In today’s content-saturated Internet landscape, it can be very difficult to deliver unique and compelling content to the web. Yet content optimization remains extremely important to ensure that it will attract attention to your brand and visitors to your website. If you are currently struggling with the content optimization process, it might help to reacquaint yourself and your team with the five simple steps of the cycle. A tweak here or there may be all that is necessary to take your content to the next level.
The 5 Simple Steps of the Content Optimization Cycle:
1. Do Your Research.
Has your big idea already been written, infographed, and slideshared to death? You might need to go back to the drawing board. Or, you might still be able to save it. Can you relate it to a recent news item? Can you take a contrarian position? Can you reframe it in an original way?
Some topics are so overdone that they are beyond the point of saving, but others can benefit from a fresh perspective. Would you want to read a new angle of the same topic? If not, it’s probably time to retire the topic and start searching for new ideas.
2. Set Goals.
What do you want this content to achieve for your business? Without goals, it’s impossible to see how your content is affecting your business. Goals can be set for customer retention, sales, lead generation, thought leadership, and brand awareness. Pick one of these goals to start with and focus on that goal throughout the content optimization cycle.
3. Measure, Measure, Measure.
If you don’t measure your content and how it performs, there is no way to make changes based on that data for improved results in the future, i.e., optimizing. If one type of content (say, a video) completely outperforms another type of content (say, a blog post), it might be smart to experiment with more videos at the expense of few blog posts. The only way to know if a test like that would work would be to, again, measure it.
Measuring content can be most efficiently accomplished by forming a checklist and then using that checklist on each piece of content. Some items to consider including in your checklist are:
- social media views
- social media shares
- organic search traffic
- average time on page
- overall pageviews
Compare the checklist data across and within your types of content, and make hypotheses as to why some content did better than other content. Then, test your hypotheses with new content iterations and allocations.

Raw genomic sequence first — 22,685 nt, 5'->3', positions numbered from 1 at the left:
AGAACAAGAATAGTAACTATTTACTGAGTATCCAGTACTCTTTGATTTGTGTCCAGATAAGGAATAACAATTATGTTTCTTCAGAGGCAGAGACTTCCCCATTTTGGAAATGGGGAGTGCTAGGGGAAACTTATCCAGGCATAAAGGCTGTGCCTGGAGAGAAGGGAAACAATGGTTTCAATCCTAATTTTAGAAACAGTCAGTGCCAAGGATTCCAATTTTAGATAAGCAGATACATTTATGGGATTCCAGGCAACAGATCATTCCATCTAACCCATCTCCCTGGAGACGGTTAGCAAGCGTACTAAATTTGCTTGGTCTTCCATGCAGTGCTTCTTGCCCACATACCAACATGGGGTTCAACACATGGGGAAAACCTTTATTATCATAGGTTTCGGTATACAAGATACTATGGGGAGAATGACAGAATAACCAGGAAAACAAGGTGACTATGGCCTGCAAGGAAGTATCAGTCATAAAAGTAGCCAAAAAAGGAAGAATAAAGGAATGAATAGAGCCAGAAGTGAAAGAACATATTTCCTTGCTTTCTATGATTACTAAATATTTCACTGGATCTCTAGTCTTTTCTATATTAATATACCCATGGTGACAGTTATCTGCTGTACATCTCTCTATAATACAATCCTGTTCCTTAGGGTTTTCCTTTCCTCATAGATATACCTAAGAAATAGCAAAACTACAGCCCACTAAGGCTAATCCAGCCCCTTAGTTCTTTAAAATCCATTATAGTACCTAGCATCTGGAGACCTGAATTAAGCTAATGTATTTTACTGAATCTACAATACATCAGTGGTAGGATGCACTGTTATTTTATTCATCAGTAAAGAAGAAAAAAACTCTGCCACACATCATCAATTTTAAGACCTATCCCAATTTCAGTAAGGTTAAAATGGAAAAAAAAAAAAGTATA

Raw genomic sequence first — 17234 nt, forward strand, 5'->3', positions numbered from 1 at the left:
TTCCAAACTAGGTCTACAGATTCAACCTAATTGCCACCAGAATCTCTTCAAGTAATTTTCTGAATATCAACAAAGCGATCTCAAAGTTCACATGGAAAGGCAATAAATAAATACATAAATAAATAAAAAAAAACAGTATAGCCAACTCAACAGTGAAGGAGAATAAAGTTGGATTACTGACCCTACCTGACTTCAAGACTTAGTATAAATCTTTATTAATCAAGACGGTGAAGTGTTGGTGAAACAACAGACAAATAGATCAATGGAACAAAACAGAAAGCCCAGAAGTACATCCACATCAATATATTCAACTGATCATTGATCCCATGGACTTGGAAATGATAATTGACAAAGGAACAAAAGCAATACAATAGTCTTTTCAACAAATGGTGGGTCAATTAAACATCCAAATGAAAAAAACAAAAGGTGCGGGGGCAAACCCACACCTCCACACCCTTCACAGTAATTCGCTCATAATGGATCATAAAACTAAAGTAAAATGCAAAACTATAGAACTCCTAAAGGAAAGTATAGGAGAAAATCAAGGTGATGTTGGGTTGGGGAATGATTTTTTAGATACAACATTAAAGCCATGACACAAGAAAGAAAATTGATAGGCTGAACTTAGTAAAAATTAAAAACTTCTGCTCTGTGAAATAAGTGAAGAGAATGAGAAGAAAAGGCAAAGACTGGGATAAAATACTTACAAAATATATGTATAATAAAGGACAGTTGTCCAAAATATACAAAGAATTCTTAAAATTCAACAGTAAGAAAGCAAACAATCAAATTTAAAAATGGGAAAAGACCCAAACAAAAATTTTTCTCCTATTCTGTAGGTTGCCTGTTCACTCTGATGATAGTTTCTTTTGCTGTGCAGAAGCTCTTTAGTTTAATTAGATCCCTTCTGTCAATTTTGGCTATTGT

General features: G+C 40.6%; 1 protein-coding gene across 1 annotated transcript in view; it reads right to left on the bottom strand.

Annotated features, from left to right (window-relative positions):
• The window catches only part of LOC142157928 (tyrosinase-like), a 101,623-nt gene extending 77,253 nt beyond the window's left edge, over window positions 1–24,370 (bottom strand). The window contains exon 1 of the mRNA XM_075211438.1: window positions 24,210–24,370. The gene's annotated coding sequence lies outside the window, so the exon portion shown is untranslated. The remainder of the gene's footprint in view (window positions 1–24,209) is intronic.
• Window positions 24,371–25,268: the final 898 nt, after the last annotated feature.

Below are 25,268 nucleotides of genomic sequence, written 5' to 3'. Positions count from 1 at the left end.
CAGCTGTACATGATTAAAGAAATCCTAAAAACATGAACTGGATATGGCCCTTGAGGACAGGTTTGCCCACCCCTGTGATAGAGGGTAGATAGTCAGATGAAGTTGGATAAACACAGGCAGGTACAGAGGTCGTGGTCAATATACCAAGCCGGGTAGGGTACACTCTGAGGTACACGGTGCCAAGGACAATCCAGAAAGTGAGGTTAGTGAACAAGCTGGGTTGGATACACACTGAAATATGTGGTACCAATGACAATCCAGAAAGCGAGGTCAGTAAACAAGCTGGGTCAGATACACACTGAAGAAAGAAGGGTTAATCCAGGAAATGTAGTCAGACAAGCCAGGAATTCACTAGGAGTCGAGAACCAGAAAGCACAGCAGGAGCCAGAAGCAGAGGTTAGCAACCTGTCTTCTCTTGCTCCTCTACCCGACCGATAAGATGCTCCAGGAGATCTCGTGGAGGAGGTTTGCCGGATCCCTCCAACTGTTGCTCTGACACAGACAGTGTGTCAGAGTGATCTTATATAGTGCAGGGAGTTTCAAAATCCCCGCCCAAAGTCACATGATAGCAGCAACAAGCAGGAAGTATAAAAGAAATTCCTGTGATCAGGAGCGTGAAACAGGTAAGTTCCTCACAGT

4. Spot Trends and New Opportunities
While you certainly don’t need to pursue every new content trend under the sun, spotting new trends is essential for content marketing. Trends can include both buzzworthy topics and also new forms of delivering content. For trending topics, Twitter can be an excellent resource for staying current on what’s hot in your industry. If a trending topic can help spark content for your business in a meaningful way, take advantage of it and post it right away. The faster you enter the conversation, the more success your posts will see and the more credibility you will gain as a source for future thought leadership.
Some new opportunities can come in the form of questions and comments on pre-existing content. When reviewing feedback on social media and comments sections, ask yourself if you can turn the answer to that question into a new article. More often than not, the answer will be yes. Your readers are your best source of new content ideas, so keep them engaged and answer their questions as quickly and thoughtfully as you can.
5. Generate New Ideas
It can be easy to get stuck looking in the rearview mirror as you crank out content week in and week out. However, every content marketing team must carve out the time to brainstorm new ideas that have not yet been done. This takes a willingness to fail, as well as faith in eventual success. There are always more questions to answer, and there are always new ways to use existing platforms. Every content trend must start from one team’s ingenuity. And there is nothing more valuable than doing it first.
Now, Rinse & Repeat.
Once you have made it through the cycle, begin again at the first step. Take those new content ideas and start researching them. There’s a very high probability that your world-dominating idea has already been done. Look for ways the idea can be better executed. Make your content stand out by cleaning up the design, updating the information, or reframing it for better engagement and shareability. Set a new goal, measure the performance of the content, spot new trends and opportunities, and then generate more new ideas. The cycle never stops, and it should flow more smoothly and be more successful each time.
The content optimization cycle is easy to understand, but it takes extreme diligence and creativity to execute. Once implemented, the cycle can broaden your content’s influence and have wide-reaching effects across your business.